On the other hand, it might not be completely necessarily to be geographically accurate. In films like Salmon Fishing in the Yemen, Appropriate Behaviour, Rosewater, and even Arabic films such as When I Saw You (Lama Shiftak), etc, actors from one country play the role of a person from a different, near by country. A part of me thinks that as long as the role is written, directed, and played well,  the nationality of the actor does not matter. The film can separate the actor from their origin to produce a work that can be great without compromising accuracy or respect to different cultures. In the case of Mr. Robot, Rami Malik, an American actor of Egyptian parents, plays the role of an American. His nationality, ethnic background, or culture is not a variable in his role as Elliot. There is always a burden of a foreign actor being a representative of their culture or country, a burden that is automatically given the moment he is viewed as the Other, either out of curiosity or ignorance. Elliot, the character, is one that transcends national and cultural boundaries, appealing to the very fragile humanity in all of us. He is a conduit of the fears, anxieties, and obsessions define us.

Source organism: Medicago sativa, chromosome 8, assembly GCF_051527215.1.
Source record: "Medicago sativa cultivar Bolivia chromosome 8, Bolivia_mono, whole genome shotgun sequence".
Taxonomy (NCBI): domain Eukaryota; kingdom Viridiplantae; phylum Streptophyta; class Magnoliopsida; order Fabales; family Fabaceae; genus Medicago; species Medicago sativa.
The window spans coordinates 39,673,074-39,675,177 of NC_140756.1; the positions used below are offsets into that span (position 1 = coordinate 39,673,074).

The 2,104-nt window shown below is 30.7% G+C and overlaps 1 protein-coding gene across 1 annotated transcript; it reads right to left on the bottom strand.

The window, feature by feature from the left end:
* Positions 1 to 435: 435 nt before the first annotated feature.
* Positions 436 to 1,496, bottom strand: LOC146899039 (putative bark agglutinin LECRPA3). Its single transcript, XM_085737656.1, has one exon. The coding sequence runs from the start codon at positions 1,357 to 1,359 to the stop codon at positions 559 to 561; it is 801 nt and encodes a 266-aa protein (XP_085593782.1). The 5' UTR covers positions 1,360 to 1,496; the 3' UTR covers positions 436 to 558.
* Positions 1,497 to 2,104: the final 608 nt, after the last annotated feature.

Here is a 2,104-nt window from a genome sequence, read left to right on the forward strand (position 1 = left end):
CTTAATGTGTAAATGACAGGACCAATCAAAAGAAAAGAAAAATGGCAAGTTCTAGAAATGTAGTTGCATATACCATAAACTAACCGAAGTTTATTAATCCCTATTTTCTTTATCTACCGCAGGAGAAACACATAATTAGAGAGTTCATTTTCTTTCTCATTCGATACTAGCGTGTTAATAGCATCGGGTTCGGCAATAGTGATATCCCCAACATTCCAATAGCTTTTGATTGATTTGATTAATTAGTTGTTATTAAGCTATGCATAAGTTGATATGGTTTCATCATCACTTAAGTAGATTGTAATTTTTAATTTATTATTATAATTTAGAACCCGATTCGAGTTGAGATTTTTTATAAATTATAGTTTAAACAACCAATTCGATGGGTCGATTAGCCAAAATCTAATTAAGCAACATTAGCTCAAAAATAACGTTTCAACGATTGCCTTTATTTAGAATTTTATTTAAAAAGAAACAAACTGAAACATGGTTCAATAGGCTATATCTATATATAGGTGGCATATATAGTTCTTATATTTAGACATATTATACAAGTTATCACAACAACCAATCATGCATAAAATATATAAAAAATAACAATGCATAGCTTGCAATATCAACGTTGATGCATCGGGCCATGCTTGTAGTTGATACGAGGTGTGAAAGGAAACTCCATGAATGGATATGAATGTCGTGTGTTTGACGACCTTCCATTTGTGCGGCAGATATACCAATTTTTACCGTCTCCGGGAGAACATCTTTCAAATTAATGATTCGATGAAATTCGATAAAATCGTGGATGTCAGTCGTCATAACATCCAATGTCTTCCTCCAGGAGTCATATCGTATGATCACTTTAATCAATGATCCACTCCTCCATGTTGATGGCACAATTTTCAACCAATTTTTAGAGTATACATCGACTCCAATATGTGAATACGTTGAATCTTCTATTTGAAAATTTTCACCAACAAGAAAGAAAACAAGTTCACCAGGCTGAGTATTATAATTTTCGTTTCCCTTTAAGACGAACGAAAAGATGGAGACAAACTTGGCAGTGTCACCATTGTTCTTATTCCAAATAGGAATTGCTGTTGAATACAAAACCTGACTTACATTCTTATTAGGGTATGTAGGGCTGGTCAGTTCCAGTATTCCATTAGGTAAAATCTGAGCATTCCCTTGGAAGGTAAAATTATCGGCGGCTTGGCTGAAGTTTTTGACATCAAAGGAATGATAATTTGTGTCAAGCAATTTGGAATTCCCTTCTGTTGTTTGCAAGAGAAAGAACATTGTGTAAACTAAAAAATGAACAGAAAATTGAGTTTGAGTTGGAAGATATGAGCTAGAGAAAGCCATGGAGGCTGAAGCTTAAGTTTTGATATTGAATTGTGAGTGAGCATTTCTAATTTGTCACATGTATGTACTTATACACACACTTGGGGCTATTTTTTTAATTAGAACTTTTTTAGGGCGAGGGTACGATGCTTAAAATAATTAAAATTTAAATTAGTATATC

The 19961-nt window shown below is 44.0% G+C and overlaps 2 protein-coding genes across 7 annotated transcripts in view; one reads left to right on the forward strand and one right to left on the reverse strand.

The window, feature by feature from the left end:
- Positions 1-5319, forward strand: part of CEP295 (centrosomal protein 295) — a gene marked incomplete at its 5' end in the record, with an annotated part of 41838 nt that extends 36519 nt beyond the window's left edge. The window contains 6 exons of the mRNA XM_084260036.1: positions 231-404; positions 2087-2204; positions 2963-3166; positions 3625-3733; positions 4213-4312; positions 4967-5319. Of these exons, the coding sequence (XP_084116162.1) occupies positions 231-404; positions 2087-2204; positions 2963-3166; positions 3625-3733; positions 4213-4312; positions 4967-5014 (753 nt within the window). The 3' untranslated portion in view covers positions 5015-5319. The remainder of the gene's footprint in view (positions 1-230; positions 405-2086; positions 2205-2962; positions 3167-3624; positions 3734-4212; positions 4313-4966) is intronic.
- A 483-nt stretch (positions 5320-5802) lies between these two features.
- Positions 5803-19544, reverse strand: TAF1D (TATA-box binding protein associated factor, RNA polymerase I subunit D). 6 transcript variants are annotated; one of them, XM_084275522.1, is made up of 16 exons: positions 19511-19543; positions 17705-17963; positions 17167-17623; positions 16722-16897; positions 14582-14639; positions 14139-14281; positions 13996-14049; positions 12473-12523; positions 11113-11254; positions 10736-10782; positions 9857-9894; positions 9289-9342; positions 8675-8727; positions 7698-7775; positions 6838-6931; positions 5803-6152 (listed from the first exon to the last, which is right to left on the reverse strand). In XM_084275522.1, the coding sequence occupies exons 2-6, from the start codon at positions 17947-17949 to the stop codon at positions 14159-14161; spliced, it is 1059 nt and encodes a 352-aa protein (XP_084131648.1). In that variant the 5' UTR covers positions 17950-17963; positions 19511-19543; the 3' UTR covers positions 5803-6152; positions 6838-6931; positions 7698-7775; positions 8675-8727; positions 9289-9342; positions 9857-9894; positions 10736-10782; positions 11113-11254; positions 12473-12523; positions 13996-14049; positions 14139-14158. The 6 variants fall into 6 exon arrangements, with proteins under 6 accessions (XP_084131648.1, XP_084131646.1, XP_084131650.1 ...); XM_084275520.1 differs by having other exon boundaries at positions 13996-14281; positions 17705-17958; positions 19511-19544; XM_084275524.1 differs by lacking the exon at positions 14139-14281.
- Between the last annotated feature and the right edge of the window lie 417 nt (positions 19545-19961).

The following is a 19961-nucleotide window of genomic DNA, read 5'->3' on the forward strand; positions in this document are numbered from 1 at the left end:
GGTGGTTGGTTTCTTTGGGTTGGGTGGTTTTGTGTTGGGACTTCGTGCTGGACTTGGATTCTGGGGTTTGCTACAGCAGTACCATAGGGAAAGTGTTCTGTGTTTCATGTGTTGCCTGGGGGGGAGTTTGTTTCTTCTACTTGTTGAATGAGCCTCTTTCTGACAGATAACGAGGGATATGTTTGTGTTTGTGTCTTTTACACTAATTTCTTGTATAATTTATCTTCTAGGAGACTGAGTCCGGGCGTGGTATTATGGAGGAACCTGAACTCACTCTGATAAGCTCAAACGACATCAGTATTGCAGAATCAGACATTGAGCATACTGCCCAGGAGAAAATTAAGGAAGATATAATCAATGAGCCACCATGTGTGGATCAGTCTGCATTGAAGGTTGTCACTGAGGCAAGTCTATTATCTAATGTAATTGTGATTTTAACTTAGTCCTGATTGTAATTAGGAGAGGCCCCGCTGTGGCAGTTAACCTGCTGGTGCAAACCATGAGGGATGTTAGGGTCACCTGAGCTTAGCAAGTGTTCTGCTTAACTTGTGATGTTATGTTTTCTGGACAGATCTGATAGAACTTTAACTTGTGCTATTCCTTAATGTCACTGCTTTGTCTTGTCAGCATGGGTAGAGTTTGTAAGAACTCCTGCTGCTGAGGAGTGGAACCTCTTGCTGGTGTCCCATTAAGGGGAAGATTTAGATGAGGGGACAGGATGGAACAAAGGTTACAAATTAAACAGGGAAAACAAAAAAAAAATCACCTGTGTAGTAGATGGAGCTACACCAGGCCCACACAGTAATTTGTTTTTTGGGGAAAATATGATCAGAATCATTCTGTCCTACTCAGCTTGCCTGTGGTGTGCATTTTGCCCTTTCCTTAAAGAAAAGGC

Rami Malik in Mr. Robot

Rami Malik in Mr. Robot

There might be something to be said when it comes to actors portraying roles that transcend boundaries and cultures, appealing to the most human qualities in us. There might even be something to be said about actors needing to be from the country of region they are portraying. There are valid points in either arguments. But the truth is, I don’t know where I stand. The more I think about it the more it seems that it all depends on what kind of movie it is, what subject it deals with, how the characters are written and if there is a big enough budget to have the casting producers scout actors from different parts of the world. Thing is, in 2015, there is no shortage of foreign actors making it big. Brilliant actors. Hollywood is seeing a fantastic surge of a multicultural trend in cinema and TV that is both accurate (for the most part) and engaging. With that happening and world cinema gaining a massive traction and funding, this would surely be even more promising.   



I am woman.
Painted lips and painted eyes
but underneath my black Abay
is where I hide my fists.
Hidden hips and hidden thighs
but somehow I always apologize.
Somehow sorry is always on my lips.

I am done
making myself small
for you.
cause some days I wake up and I feel bursting at the seams,
I feel like fingertips and gums are leaking blood and dreams
I am lava, I’m a flame,
and then you put me out.

I am gold and I am glitter.
I am copper, I am silver.
I am hot metal, bloom of red.
I am not just some chick you force to bed.
I am not nothing until I’m wed.

I am woman.
Words loll around my skull and tongue,
breath somehow enters, leaves my lungs -
a galaxy of bruises on my wrists.
And constellations don’t look half the same
when they’re on skin instead of sky.
Put down your weapons, put down your masculine,